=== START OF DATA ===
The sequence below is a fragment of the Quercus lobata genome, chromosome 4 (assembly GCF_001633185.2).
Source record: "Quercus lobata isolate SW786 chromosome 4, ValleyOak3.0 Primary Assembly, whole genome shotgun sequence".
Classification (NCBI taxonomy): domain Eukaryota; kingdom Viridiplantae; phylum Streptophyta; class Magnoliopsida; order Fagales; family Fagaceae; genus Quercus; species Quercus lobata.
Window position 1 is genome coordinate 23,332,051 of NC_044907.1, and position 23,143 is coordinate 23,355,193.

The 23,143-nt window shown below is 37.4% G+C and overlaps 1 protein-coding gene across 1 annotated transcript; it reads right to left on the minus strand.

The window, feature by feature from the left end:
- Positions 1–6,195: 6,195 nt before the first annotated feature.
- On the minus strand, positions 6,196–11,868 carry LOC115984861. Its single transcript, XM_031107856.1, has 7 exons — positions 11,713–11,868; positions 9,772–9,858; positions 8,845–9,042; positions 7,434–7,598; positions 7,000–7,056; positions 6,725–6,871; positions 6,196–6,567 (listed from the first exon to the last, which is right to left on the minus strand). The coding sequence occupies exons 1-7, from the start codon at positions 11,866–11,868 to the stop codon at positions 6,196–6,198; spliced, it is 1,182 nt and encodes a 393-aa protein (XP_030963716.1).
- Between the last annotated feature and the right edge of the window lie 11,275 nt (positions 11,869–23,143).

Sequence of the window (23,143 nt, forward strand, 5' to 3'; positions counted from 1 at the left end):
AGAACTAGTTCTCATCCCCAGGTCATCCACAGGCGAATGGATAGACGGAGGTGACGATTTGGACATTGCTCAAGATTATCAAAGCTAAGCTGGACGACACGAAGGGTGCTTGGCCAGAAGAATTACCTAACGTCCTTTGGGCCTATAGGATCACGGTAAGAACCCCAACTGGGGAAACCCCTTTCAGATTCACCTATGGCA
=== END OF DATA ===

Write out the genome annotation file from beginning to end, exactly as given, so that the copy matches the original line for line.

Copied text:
The sequence below is a fragment of the Quercus lobata genome, chromosome 4 (assembly GCF_001633185.2).
Source record: "Quercus lobata isolate SW786 chromosome 4, ValleyOak3.0 Primary Assembly, whole genome shotgun sequence".
Classification (NCBI taxonomy): domain Eukaryota; kingdom Viridiplantae; phylum Streptophyta; class Magnoliopsida; order Fagales; family Fagaceae; genus Quercus; species Quercus lobata.
Window position 1 is genome coordinate 23,332,051 of NC_044907.1, and position 23,143 is coordinate 23,355,193.

The 23,143-nt window shown below is 37.4% G+C and overlaps 1 protein-coding gene across 1 annotated transcript; it reads right to left on the minus strand.

The window, feature by feature from the left end:
- Positions 1–6,195: 6,195 nt before the first annotated feature.
- On the minus strand, positions 6,196–11,868 carry LOC115984861. Its single transcript, XM_031107856.1, has 7 exons — positions 11,713–11,868; positions 9,772–9,858; positions 8,845–9,042; positions 7,434–7,598; positions 7,000–7,056; positions 6,725–6,871; positions 6,196–6,567 (listed from the first exon to the last, which is right to left on the minus strand). The coding sequence occupies exons 1-7, from the start codon at positions 11,866–11,868 to the stop codon at positions 6,196–6,198; spliced, it is 1,182 nt and encodes a 393-aa protein (XP_030963716.1).
- Between the last annotated feature and the right edge of the window lie 11,275 nt (positions 11,869–23,143).

Sequence of the window (23,143 nt, forward strand, 5' to 3'; positions counted from 1 at the left end):
AGAACTAGTTCTCATCCCCAGGTCATCCACAGGCGAATGGATAGACGGAGGTGACGATTTGGACATTGCTCAAGATTATCAAAGCTAAGCTGGACGACACGAAGGGTGCTTGGCCAGAAGAATTACCTAACGTCCTTTGGGCCTATAGGATCACGGTAAGAACCCCAACTGGGGAAACCCCTTTCAGATTCACCTATGGCA